Why outsourcing the running of Ottawa’s safe injection sites works

By David Reevely - Published on Sep 20, 2016
In June, Ottawa's health board voted to support safe injection sites in principle. (Jonathan Hayward/ Canadian Press)

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While Canada has had one long-standing supervised injection site for hard-drug users in Vancouver since 2003 and Toronto has plans to fund three new ones next year, the key to opening such facilities in Ottawa, it seems, is to not follow either city’s model.

Ottawa Public Health is talking with more than 20 agencies that distribute clean needles to injection-drug users, including community health clinics, drop-in programs and shelters. They’ve all been identified as potential operators of supervised injection sites for Ottawa — where political necessity demands sites be run by outside agencies, not the health unit itself.

This consensus came about slowly, after years of opposition to the idea of supervised injection sites operating in Ottawa at all. Since Vancouver’s Insite opened in 2003, three Ottawa mayors have rejected the idea of bringing this harm-reduction model to the capital, all backed up by their respective police chiefs. A 2015 academic study, led by Ahmed Bayoumi at St. Michael's Hospital in Toronto, found Ottawa could prevent 360 HIV infections over 20 years with a single supervised injection site based on the Vancouver model.  But it attracted no real political support.

People who treat Ottawa’s drug users didn’t stop trying. After the Supreme Court ruled in 2011 that Insite could stay open, over the objections of the then-Conservative federal government, a community-health centre in Sandy Hill, on the east side of Ottawa’s downtown, forced the issue by making clear that it was going to apply for federal permission to open a site, no matter what.

While Ottawa Mayor Jim Watson isn’t a conservative, exactly, he is a stickler for personal propriety. It was wholly in character for him to say in response that he preferred to spend public money on treating drug addiction than on funding facilities where addicts could inject drugs with health-care supervision. He emphasized this while Sandy Hill began public consultations on its application to open a site in its facility this past spring, and has repeated this in conversations about supervised injection sites in the past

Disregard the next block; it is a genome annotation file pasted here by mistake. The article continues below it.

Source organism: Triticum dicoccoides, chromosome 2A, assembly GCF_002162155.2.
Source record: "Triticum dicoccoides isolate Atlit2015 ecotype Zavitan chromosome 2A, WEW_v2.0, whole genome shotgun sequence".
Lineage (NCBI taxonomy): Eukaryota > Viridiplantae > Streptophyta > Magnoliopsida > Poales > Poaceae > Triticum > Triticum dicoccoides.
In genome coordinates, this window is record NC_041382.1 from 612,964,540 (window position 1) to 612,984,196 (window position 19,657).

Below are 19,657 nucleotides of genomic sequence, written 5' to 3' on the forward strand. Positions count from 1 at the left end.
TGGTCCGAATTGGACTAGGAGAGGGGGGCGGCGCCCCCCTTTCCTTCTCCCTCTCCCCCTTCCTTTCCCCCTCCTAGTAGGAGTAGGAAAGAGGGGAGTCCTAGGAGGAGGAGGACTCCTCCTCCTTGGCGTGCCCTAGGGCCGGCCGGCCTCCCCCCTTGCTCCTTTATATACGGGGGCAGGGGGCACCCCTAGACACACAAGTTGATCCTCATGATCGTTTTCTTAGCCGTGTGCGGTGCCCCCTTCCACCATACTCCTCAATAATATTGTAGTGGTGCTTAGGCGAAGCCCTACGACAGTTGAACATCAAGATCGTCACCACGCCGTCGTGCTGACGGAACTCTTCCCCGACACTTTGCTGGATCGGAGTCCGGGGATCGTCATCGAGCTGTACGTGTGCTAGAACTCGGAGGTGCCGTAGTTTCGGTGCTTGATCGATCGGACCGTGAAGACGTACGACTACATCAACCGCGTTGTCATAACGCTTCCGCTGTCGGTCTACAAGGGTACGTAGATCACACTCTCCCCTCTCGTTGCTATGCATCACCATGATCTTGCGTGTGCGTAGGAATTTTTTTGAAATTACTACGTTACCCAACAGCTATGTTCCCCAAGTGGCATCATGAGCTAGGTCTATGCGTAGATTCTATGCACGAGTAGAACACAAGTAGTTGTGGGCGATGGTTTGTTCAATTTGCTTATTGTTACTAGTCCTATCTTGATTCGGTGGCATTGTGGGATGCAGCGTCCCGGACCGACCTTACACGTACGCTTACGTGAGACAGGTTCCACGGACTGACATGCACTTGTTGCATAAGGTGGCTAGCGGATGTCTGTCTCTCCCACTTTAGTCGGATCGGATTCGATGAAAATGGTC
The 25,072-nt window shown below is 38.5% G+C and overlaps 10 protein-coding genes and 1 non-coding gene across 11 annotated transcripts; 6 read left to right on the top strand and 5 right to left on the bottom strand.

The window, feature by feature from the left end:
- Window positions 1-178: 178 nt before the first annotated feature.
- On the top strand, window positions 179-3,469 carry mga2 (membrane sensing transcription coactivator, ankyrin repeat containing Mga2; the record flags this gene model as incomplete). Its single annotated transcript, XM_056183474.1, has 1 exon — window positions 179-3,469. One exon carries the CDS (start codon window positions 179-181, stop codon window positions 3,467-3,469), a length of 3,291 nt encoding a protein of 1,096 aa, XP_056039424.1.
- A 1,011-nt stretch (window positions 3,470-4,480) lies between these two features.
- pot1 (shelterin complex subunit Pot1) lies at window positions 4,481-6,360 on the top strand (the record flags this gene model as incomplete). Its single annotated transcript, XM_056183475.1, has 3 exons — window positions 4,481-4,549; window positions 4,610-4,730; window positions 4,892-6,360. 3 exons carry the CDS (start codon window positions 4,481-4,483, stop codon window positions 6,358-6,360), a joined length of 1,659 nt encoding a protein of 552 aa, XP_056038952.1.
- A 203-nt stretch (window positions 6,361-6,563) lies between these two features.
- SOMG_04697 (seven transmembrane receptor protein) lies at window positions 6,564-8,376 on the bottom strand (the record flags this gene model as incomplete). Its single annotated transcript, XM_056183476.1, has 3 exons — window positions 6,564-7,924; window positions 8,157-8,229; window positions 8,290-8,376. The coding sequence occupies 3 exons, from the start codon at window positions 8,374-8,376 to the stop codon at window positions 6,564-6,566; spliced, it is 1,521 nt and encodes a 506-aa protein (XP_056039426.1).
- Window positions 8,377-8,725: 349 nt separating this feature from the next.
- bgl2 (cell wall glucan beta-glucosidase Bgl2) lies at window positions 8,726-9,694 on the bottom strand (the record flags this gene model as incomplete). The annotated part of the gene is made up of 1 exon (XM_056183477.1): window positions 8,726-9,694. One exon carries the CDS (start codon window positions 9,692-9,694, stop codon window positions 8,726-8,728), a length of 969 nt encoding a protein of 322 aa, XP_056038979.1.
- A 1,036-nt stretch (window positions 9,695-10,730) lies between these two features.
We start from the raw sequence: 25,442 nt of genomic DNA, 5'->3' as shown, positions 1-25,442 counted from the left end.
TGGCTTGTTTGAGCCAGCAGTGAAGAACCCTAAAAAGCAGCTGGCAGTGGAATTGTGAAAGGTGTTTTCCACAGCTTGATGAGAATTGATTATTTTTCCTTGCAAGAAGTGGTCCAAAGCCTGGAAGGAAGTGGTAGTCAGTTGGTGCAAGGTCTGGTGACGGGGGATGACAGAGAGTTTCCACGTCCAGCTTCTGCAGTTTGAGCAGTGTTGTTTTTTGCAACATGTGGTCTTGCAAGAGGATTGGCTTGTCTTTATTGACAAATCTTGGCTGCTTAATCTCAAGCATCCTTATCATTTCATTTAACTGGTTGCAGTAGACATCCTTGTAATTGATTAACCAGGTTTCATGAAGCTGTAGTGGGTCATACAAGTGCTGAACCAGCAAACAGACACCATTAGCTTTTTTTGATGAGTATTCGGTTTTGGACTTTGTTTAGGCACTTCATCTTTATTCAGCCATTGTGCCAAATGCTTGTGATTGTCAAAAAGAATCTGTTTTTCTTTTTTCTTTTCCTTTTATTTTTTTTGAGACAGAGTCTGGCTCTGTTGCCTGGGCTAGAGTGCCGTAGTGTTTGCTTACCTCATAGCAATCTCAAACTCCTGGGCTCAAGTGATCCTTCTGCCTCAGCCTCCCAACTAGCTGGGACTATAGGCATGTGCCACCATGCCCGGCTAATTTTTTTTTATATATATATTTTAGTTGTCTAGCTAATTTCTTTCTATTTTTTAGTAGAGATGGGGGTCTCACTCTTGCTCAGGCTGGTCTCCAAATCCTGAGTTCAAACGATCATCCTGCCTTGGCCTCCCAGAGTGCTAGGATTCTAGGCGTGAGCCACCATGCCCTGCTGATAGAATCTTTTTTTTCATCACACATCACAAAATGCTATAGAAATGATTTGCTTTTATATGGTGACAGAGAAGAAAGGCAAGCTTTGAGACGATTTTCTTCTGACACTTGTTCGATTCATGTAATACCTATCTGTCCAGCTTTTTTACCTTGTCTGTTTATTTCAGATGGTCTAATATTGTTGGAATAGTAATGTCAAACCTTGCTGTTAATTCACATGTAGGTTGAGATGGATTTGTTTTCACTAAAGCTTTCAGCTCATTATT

The city’s medical officer of health, Dr. Isra Levy, was unconvinced. As a doctor, he was certain a supervised injection site would keep severely addicted people alive —“I could have said that to you when I started my career 30 years ago,” he told me this past June — but as a health-policy official he wasn’t sure if it was the best use of public health care dollars. So earlier this year he assigned a team to marshal the evidence for and against, and the evidence his team found in favour of such sites was quite decisive.

They found that 30 to 40 people have been dying of drug overdoses in Ottawa each year. The number jumped in 2009, when powdered fentanyl hit the streets, and has stayed steady since despite the release of naloxone, which is used to reverse the effects of an opiate overdose. Paramedic calls and emergency-room visits for overdoses had both risen as well.

The overdose problem in Ottawa, and everywhere, is likely to get worse, both the study and Levy concluded.

So the health unit surveyed the people who treat addicts in and around Ottawa; a constellation of programs that focus on men, on women, on French-speakers, on people with dual diagnoses of addiction and mental illness. It found two important things.